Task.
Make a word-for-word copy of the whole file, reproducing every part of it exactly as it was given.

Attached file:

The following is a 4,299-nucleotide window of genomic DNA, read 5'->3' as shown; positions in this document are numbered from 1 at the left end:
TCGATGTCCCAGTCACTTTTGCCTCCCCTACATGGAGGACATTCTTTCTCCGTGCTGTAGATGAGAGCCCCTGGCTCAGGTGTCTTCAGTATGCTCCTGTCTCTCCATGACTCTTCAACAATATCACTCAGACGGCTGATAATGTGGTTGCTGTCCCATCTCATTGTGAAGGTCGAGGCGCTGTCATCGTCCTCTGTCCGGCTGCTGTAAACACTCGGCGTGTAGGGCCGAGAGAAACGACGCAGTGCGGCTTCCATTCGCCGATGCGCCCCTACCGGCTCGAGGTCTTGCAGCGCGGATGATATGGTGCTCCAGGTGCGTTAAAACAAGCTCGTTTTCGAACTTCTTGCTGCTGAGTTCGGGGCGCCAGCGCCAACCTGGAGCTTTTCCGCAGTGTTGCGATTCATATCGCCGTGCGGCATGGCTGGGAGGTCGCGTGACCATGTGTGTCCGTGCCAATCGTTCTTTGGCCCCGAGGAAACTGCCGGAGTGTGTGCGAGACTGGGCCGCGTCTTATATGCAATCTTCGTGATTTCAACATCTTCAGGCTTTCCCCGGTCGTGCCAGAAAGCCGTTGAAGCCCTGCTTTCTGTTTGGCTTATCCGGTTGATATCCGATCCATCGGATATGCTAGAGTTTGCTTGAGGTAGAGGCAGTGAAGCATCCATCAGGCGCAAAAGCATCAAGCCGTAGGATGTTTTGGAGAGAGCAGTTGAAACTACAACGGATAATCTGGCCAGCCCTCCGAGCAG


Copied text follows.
The following is a 4,299-nucleotide window of genomic DNA, read 5'->3' as shown; positions in this document are numbered from 1 at the left end:
TCGATGTCCCAGTCACTTTTGCCTCCCCTACATGGAGGACATTCTTTCTCCGTGCTGTAGATGAGAGCCCCTGGCTCAGGTGTCTTCAGTATGCTCCTGTCTCTCCATGACTCTTCAACAATATCACTCAGACGGCTGATAATGTGGTTGCTGTCCCATCTCATTGTGAAGGTCGAGGCGCTGTCATCGTCCTCTGTCCGGCTGCTGTAAACACTCGGCGTGTAGGGCCGAGAGAAACGACGCAGTGCGGCTTCCATTCGCCGATGCGCCCCTACCGGCTCGAGGTCTTGCAGCGCGGATGATATGGTGCTCCAGGTGCGTTAAAACAAGCTCGTTTTCGAACTTCTTGCTGCTGAGTTCGGGGCGCCAGCGCCAACCTGGAGCTTTTCCGCAGTGTTGCGATTCATATCGCCGTGCGGCATGGCTGGGAGGTCGCGTGACCATGTGTGTCCGTGCCAATCGTTCTTTGGCCCCGAGGAAACTGCCGGAGTGTGTGCGAGACTGGGCCGCGTCTTATATGCAATCTTCGTGATTTCAACATCTTCAGGCTTTCCCCGGTCGTGCCAGAAAGCCGTTGAAGCCCTGCTTTCTGTTTGGCTTATCCGGTTGATATCCGATCCATCGGATATGCTAGAGTTTGCTTGAGGTAGAGGCAGTGAAGCATCCATCAGGCGCAAAAGCATCAAGCCGTAGGATGTTTTGGAGAGAGCAGTTGAAACTACAACGGATAATCTGGCCAGCCCTCCGAGCAG